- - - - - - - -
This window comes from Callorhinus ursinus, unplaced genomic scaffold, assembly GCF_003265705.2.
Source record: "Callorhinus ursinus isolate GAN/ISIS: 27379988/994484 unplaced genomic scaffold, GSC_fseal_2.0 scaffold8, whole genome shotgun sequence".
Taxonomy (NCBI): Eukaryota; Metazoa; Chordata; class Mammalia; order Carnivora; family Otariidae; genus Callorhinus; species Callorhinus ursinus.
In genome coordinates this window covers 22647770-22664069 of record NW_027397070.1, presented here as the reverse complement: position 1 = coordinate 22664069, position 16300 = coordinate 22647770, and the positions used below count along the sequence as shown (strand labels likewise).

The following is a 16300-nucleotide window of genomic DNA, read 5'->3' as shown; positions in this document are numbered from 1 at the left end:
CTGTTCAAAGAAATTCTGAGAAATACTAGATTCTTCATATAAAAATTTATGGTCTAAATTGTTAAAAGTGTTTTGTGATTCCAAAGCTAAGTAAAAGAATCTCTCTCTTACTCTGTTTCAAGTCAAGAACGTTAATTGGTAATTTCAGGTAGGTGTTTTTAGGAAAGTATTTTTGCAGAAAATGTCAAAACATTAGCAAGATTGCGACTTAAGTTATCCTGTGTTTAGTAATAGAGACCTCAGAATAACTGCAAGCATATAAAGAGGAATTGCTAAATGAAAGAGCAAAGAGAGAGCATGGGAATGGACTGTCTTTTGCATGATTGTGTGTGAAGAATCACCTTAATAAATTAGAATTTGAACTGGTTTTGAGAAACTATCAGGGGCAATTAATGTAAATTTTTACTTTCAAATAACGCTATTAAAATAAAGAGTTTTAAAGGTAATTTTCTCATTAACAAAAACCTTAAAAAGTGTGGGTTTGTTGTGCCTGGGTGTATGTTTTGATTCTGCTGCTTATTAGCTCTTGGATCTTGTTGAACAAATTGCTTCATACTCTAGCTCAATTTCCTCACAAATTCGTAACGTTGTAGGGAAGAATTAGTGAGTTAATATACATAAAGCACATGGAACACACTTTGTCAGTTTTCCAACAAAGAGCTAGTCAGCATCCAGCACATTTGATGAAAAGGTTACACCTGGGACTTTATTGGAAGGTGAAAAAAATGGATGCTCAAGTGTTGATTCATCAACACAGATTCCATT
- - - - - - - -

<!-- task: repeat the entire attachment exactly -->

This window comes from Callorhinus ursinus, unplaced genomic scaffold, assembly GCF_003265705.2.
Source record: "Callorhinus ursinus isolate GAN/ISIS: 27379988/994484 unplaced genomic scaffold, GSC_fseal_2.0 scaffold8, whole genome shotgun sequence".
Taxonomy (NCBI): Eukaryota; Metazoa; Chordata; class Mammalia; order Carnivora; family Otariidae; genus Callorhinus; species Callorhinus ursinus.
In genome coordinates this window covers 22647770-22664069 of record NW_027397070.1, presented here as the reverse complement: position 1 = coordinate 22664069, position 16300 = coordinate 22647770, and the positions used below count along the sequence as shown (strand labels likewise).

The following is a 16300-nucleotide window of genomic DNA, read 5'->3' as shown; positions in this document are numbered from 1 at the left end:
CTGTTCAAAGAAATTCTGAGAAATACTAGATTCTTCATATAAAAATTTATGGTCTAAATTGTTAAAAGTGTTTTGTGATTCCAAAGCTAAGTAAAAGAATCTCTCTCTTACTCTGTTTCAAGTCAAGAACGTTAATTGGTAATTTCAGGTAGGTGTTTTTAGGAAAGTATTTTTGCAGAAAATGTCAAAACATTAGCAAGATTGCGACTTAAGTTATCCTGTGTTTAGTAATAGAGACCTCAGAATAACTGCAAGCATATAAAGAGGAATTGCTAAATGAAAGAGCAAAGAGAGAGCATGGGAATGGACTGTCTTTTGCATGATTGTGTGTGAAGAATCACCTTAATAAATTAGAATTTGAACTGGTTTTGAGAAACTATCAGGGGCAATTAATGTAAATTTTTACTTTCAAATAACGCTATTAAAATAAAGAGTTTTAAAGGTAATTTTCTCATTAACAAAAACCTTAAAAAGTGTGGGTTTGTTGTGCCTGGGTGTATGTTTTGATTCTGCTGCTTATTAGCTCTTGGATCTTGTTGAACAAATTGCTTCATACTCTAGCTCAATTTCCTCACAAATTCGTAACGTTGTAGGGAAGAATTAGTGAGTTAATATACATAAAGCACATGGAACACACTTTGTCAGTTTTCCAACAAAGAGCTAGTCAGCATCCAGCACATTTGATGAAAAGGTTACACCTGGGACTTTATTGGAAGGTGAAAAAAATGGATGCTCAAGTGTTGATTCATCAACACAGATTCCATT